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7 Burning Belmont Questions

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After American Pharoah ran away with both the Kentucky Derby and the Preakness, racing fans have been clamoring that this might finally be the year we get to see another Triple Crown winner. The Belmont Stakes, the venerable race and final jewel in the Triple Crown, has dashed the hopes of more than a few highly touted contenders, but what makes the race so special? Here are some answers to our favorite Belmont questions.

Why is it called the Belmont Stakes?

August Belmont, a wealthy businessman, provided the financial backing for the first running of the race in 1867. (The Belmont is the oldest of the three Triple Crown races. The Preakness wasn't run until 1873, and the Kentucky Derby didn't start until 1875.) The race was originally run at the Bronx's Jerome Park Racetrack, but it moved to Morris Park Racecourse in 1890 before finally settling at its current home of Belmont Park in 1905. (Interestingly, one of Belmont's partners was Leonard Jerome, grandfather of Winston Churchill.) These first races would have looked odd to modern racing fans; until 1921 the race was run in the English fashion of having the horses circle the track clockwise.

The filly Ruthless took the first running of the race, earning her owners $1,850 after winning by a head. Her win was exceedingly unusual, though; only 22 fillies have attempted the race in its history. Only three have claimed the victor's carnations: Ruthless, Tanya in 1905, and 2007 winner Rags to Riches.

So the race has been run continuously since 1867?

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Not quite. In the early 20th century, the New York state legislature passed anti-betting laws, a step that severely hampered a gambling-based industry. As a result, Belmont Park closed down, and the race wasn't run in 1911 or 1912. Luckily, gaming-minded heads eventually prevailed, and the race resumed its normal schedule with Prince Eugene's 1913 win.

What makes it so tough?

As you might have noticed, it's not uncommon for a horse to win the Kentucky Derby and the Preakness, only to wear out in the Belmont. The race is held at a grueling distance, a mile and a half (12 furlongs) compared to 10 furlongs for the Kentucky Derby and 9.5 furlongs for the Preakness. The extra distance may not sound like a lot, but it makes it tricky to win all three races. The race was originally even longer, though; from 1867-1873 it was run at 13 furlongs.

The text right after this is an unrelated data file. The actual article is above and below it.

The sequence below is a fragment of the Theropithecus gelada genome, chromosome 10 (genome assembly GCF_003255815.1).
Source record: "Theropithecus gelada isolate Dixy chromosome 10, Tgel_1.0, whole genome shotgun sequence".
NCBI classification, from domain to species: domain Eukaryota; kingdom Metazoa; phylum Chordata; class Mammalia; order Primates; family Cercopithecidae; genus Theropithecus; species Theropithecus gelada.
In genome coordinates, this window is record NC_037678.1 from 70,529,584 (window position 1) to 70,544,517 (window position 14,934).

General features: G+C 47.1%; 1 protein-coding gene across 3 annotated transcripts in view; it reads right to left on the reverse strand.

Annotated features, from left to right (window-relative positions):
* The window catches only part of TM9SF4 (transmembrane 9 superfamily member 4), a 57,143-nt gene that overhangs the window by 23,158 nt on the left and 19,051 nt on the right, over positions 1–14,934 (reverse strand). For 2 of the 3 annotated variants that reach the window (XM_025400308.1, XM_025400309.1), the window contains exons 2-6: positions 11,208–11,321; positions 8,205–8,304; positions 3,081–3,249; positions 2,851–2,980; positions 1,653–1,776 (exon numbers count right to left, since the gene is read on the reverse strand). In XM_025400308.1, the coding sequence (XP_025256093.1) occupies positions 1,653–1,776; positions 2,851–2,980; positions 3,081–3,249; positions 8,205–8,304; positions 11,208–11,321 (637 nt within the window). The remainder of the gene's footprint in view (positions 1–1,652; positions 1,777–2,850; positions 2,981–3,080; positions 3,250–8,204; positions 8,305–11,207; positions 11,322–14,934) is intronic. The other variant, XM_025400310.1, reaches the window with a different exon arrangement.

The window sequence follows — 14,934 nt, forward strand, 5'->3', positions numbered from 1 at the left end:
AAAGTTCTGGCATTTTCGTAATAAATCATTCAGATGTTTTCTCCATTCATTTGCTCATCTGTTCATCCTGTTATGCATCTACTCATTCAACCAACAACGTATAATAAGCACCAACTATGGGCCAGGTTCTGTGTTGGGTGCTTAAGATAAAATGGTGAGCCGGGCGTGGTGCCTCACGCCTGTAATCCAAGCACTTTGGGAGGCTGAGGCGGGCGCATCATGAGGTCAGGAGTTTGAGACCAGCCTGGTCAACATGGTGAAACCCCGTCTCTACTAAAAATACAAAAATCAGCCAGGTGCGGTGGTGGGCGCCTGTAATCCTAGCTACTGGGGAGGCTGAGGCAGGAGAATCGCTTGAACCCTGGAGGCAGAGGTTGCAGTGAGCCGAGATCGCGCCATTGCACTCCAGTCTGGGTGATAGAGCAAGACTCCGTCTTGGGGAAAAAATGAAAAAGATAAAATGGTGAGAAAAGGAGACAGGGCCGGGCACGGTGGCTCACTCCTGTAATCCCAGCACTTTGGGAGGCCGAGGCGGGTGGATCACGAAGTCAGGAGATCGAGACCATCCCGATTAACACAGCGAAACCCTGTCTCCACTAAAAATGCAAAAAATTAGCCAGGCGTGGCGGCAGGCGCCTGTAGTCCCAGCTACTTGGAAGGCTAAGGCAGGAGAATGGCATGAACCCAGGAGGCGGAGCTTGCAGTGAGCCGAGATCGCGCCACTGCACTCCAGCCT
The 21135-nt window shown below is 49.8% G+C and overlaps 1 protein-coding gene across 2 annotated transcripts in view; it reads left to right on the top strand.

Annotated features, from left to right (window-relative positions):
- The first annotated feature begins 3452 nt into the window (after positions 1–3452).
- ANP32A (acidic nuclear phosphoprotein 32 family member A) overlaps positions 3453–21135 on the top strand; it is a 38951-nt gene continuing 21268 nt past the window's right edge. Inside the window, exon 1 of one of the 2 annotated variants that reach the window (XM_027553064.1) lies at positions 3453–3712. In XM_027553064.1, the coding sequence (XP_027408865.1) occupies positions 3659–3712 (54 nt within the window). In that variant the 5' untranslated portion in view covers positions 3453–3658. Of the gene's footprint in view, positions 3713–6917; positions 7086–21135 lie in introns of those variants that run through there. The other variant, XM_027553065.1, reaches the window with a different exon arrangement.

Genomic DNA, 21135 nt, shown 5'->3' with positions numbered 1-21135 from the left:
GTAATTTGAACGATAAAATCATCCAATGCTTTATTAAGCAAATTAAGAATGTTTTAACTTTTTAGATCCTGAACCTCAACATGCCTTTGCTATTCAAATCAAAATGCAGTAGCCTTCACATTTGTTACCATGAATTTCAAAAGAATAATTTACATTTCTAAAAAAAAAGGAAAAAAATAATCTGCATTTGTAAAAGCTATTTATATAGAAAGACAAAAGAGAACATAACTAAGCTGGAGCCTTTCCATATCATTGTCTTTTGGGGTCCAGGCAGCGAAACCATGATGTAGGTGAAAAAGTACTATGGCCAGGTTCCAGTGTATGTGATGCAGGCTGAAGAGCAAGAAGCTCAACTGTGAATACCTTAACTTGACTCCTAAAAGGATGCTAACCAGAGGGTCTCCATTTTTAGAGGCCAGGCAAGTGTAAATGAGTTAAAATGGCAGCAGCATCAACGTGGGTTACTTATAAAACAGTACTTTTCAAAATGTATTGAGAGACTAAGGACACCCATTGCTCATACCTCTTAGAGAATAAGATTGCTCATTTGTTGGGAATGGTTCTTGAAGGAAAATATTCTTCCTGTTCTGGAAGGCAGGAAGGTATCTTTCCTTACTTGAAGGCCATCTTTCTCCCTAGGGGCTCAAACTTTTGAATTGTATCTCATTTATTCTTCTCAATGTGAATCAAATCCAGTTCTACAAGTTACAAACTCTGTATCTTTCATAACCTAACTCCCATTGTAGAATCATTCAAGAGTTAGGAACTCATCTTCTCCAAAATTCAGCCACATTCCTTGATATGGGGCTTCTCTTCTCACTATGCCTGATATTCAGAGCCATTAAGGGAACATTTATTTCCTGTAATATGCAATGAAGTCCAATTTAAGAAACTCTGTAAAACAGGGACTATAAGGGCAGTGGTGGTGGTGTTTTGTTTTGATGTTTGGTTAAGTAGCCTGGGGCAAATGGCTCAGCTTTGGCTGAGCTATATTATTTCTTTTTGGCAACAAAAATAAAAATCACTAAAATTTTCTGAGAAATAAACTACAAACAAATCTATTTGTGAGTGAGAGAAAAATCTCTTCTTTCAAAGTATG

Only 11 horses have claimed the Triple Crown, and none has done it since Affirmed triumphed in 1978. Many have gotten close, though. Charismatic came achingly close in 1999 when he led in the final furlong, only to break his leg and fall back into third. Since 2000, War Emblem, Funny Cide, Smarty Jones, Big Brown, and California Chrome have all gotten two-thirds of the way to the Triple Crown, only to fall short in the Belmont, while in 2012 I'll Have Another won the Derby and the Preakness before having to be scratched from the Belmont because of tendonitis. 

Who was the race's biggest winner?

Secretariat's run in 1973 pretty much speaks for itself. It set the world record for a mile and a half dirt race at 2:24, and impressively blew the rest of the field out of the water. "Big Red," as he was nicknamed, sped across the finish line a full 31 lengths ahead of his closest pursuer. The run was so impressive that thousands of people who had bet on Secretariat to win never cashed their tickets, choosing instead to keep them as a memento of the dominant performance. Watch it for yourself above.

What's the official drink of the race?

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Although the Belmont is the oldest of the three Triple Crown races, its signature drink does not have a storied history. From the 1970s through the 1997 race, spectators drank the White Carnation, a concoction of vodka, peach schnapps, orange juice, soda water, and cream. 

Fans weren't crazy about drinking a creamy cocktail on hot June days, so organizers commissioned a new cocktail starting with the 1998 race. The Belmont Breeze, which was invented by celebrated mixologist and "the King of Cocktails" Dale DeGroff, became the official tipple of the Belmont Stakes. The drink eschewed the relative simplicity of the Derby's mint julep and the Preakness' Black-Eyed Susan in favor of a modern rendition of a whiskey punch. DeGroff's original recipe included a mixture of blended whiskey, Harveys Bristol Cream Sherry, fresh lemon juice, simple syrup, fresh orange juice, and cranberry juice shaken together and topped with 7 Up and soda, then garnished with strawberry, a lemon piece, and a sprig of mint. The result is a refreshing, if complicated, summer drink.